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ExploreSt James Quarter

In The Know: Chioma Okoro

Imagine strolling down an Edinburgh street and being approached by a canny modelling agent with an eye for the next big thing. Perhaps this is the kind of thing that happens to you all the time, but, for most people, it is rare. When you look like Chioma Okoro, though, it’s a distinct possibility. This type of ‘street casting’ was exactly how she got her start in modelling. “Yeah, I found myself being asked on the street to model for people, and I decided to get an agency, just to make it easier”.
That agency in question was Tartan Models in Edinburgh, and she has gone on to appear in numerous fashion spreads, photo essays and articles in print and online. From the outset, Okoro was interested in both sides of the camera and, having studied fashion at the Heriot-Watt University school of textiles and design, is a stylist and creative director, designing and coordinating shoots as well as modelling. Pressed on which of these activities she prefers, she finds they all have something stimulating to recommend them. “I don’t really know because I enjoy doing all these different things in photography and fashion. With modelling, it’s like you’re portraying different characters, and with creative directing, I enjoy putting things together and watching the vision come to life. I think, right now, because I’ve finished uni, I’m enjoying the creative direction side a little better because I am such a control freak that I can influence how everything is styled!”
Asked to describe her own personal style, it is something that’s hard to pin down. “I’d say it’s very different. It’s very bold and there’s no set way to do it. I get inspired by many things in my life – mostly anime, you know, and Japanese fashion. So, the idea of having different asymmetric shapes and daring colours… There’s no set style. I wouldn’t classify myself as any one look. I’d say I’m in-between genres.”
One design shop very much on her radar is the innovative and inventive Acne. “I’m really fascinated by the designers at Acne Studios …what they do is up my street. I love their collections, especially their menswear. It’s almost presented as though anyone can wear it. It’s very freeing and, to me, I just love how everything is put together. You can tell that the creator of the designs is influenced by a lot of subcultures and architecture, which are the same things that inspire me.”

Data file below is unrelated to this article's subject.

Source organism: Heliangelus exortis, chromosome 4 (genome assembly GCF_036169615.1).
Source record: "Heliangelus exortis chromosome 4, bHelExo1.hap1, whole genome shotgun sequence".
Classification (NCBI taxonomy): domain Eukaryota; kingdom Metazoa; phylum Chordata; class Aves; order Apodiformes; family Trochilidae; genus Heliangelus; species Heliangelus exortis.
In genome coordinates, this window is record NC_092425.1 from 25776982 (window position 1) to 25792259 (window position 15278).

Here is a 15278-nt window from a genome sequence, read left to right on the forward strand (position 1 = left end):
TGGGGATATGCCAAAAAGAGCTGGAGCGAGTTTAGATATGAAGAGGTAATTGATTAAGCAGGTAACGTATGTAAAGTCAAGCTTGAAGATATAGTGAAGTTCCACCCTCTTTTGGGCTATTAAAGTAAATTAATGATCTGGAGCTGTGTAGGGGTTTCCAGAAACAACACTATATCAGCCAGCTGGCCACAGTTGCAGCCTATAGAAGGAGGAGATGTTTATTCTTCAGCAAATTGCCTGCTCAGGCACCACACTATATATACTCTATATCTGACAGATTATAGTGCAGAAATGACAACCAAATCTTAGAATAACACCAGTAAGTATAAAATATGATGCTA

What she sees SJQ adding to the Edinburgh fashion scene is a healthy local alternative to the retail experiences in London or even Glasgow. “I think it’s great, especially for young people. I know most people who go online and have a lot of trouble with sizing and returns. Most people have to go down to London or Glasgow, but having something here is really, really good for the young people… and to put Edinburgh on the map. Edinburgh is the capital of Scotland and, apart from the art scene and everything, in fashion… if we keep getting more successes, it’s all good.”
She made her own inaugural trip to SJQ recently and already has a favourite spot to visit. “I was in there today. I’m in love with Bershka, which is a fast-fashion Spanish brand [owned by Inditex, the same chain as Zara and Pull&Bear]. I just love their stuff.” Other outlets that might expect a visit from Okoro include “…maybe Pull&Bear as well… H&M is good, and I worked there, so I already know everything they’ve got.”
At the same time, she’s just as likely to find her clothes in a vintage shop, and has a mix-and-match approach to her distinctive style. Does an Edinburgh street style exist? Okoro has been observing the patterns at play more keenly than most and has noticed an Eighties throwback, not only in the way people wear their clothes but also in how they wear their hair. 
“Every time I look around, everyone seems to have a mullet!” she laughs. “There are definitely styles and trendsetters in Edinburgh. They’re just low profile. When you think about style and trendsetters, you don’t think about Edinburgh, you think about London, but I guess I know the stylish people and that’s why I keep seeing them around …it’s definitely there. Looks from the Eighties, Seventies, some Nineties… they’re all mixed together in the youth culture just now.”
Another area of influence is the USA, where Okoro rates actress-singer Willow Smith and the simply unstoppable Zendaya. “I love how she puts herself together. Awesome artists. They’re both iconic women.”
And what does the future hold for this iconic Edinburgh artist? A few trips abroad are certainly on the cards. “I want to travel. That’s one thing on my list – to travel the world. I don’t believe in being boxed in any one place. As a creative, my dream is to see the world and know what I can add to it. And I can’t do that if I
 simply stay in Scotland. I definitely want to travel the world.”
The longest of journeys, as they say, begin with one step… possibly in an immaculately stylish pair of heels or industrial-style designer boots.